From their pulpit at press conferences, they shrugged off questions and concerns about the potential for long lines on election day and whether they would have their voting centers properly equipped. For weeks, the mainstream media blasted out to Arizonans that they are competent election officials, about to implement the “safest, most secure” election in history.
Then it all came crumbling down in what was one of the worst election days in recent history. Long lines, yes. But more importantly, critical equipment failures resulted in the complete inability to tabulate ballots at dozens of voting locations for several hours. It didn’t stop there. The issues persisted in the coming weeks for Maricopa County, who responded to requests for information with hostility. And then, we found out Pinal County (following major problems in their primary election) had miscounted hundreds of ballots, shrinking the already miniscule gap between the candidates for attorney general.
Two months later, these issues are still being litigated. But regardless of how the election contests being pursued by Kari Lake and Abe Hamadeh turn out, nothing changes the fact that Maricopa and Pinal Counties bungled the election.
Going forward, Arizona must learn from what happened, craft meaningful solutions, and focus efforts on productive goals ahead of 2024…
Last week, the Biden Administration officially filed a lawsuit against Arizona over HB2492, which bolsters safeguards to our voter registration process to require proof of citizenship ensuring only U.S. citizens are voting in our elections.
To many, it sounds absurd. Not HB2492, but the revelation that in Arizona, and in every state in the country, people are registering to vote and voting without ever providing proof of citizenship.
Who has authority to settle election related lawsuits involving the State of Arizona, its various agencies, and political subdivisions such as counties is the subject of proposed legislation slated for consideration by the House Committee of the Whole on Monday.
House Bill 2621 introduced by Rep. Jacqueline Parker as a strike everything on an earlier bill seeks to ensure the proper elected officials are aware of and involved in lawsuits in which “the constitutionality, legality or application” of Arizona Revised Statutes, Title 16 Elections and Electors, is questioned.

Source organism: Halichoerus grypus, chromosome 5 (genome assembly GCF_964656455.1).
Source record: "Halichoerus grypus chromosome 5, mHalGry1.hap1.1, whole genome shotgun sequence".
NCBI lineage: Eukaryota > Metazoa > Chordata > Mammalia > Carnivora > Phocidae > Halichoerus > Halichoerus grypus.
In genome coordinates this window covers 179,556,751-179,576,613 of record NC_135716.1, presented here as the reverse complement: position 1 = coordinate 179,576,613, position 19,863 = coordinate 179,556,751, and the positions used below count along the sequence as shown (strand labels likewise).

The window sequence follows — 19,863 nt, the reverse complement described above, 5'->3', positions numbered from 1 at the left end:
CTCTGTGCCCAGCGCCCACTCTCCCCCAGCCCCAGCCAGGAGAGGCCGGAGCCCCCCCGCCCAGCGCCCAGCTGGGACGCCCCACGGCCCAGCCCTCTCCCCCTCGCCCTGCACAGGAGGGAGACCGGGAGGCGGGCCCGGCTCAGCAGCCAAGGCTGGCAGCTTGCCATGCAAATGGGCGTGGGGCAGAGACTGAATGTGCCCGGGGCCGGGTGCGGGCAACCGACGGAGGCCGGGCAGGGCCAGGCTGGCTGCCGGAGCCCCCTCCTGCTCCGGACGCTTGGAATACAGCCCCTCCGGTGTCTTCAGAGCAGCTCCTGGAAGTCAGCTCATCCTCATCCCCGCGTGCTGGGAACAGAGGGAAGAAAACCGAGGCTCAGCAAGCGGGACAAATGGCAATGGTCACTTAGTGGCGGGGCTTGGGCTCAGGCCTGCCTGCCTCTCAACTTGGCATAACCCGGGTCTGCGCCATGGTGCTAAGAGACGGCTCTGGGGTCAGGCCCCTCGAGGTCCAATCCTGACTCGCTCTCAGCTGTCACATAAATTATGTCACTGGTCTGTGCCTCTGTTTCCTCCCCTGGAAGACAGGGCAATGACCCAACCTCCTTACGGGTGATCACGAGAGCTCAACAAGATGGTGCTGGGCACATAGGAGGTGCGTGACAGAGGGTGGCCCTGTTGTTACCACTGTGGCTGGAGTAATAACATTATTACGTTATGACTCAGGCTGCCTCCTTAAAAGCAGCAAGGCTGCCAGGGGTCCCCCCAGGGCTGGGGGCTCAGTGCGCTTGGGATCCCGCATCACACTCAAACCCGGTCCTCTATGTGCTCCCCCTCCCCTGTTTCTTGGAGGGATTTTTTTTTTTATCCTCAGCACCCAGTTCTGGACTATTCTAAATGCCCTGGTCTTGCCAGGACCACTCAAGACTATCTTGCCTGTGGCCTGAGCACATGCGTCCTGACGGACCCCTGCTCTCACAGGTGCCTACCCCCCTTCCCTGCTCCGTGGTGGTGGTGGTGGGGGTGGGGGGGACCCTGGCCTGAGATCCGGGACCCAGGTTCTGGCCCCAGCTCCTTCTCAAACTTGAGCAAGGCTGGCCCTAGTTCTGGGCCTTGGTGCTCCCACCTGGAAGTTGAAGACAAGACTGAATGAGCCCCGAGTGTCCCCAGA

Parker’s bill creates a new law, ARS 16-194, prohibiting any party representing the State, an agency of the state, or a political subdivision of Arizona from agreeing to or signing a settlement agreement or a consent decree in any civil proceeding involving the state’s election laws, with the exception of disputes arising from the Citizens Clean Elections Act.
HB2621 leaves intact current state law requiring the Arizona Attorney General, the Speaker of the House, and the Senate President be served with legal filings involving a constitutional challenge to any state statute. Those three state officers also have the right under current state law to make their positions known to any court presiding over such a lawsuit.
The bill would likely prevent a repeat of the confusion leading up to the 2020 General Election when Arizona Secretary of State Katie Hobbs retained her own legal counsel to respond to a lawsuit filed in federal court to change the application of the state’s voter registration deadline.
The federal court issued an order extending the state’s statutory registration deadline despite the fact Hobbs had not consulted with all 15 of the state’s county recorders who actually conduct voter registration. Hobbs also did not immediately appeal the federal court order until Gov. Doug Ducey, House Speaker Rusty Bowers, and Senate President Karen Fann challenged the deadline extension.
It’s been an interesting couple of weeks to say the least. In the wake of severe distrust of the U.S. election system, multiple states throughout the country have been seeking to pass reasonable laws that protect our election process. You would think that’s something everyone could get behind.
But not the liberal media and the left. They would rather tell one lie after another, all to push their “big lie” that these bills are somehow voter suppression. The pressure from the woke left resulted in Major League Baseball moving its All-Star Game from Atlanta after Georgia passed its new voting laws. And even here in Arizona, multiple business leaders have taken a public stand against several election integrity bills.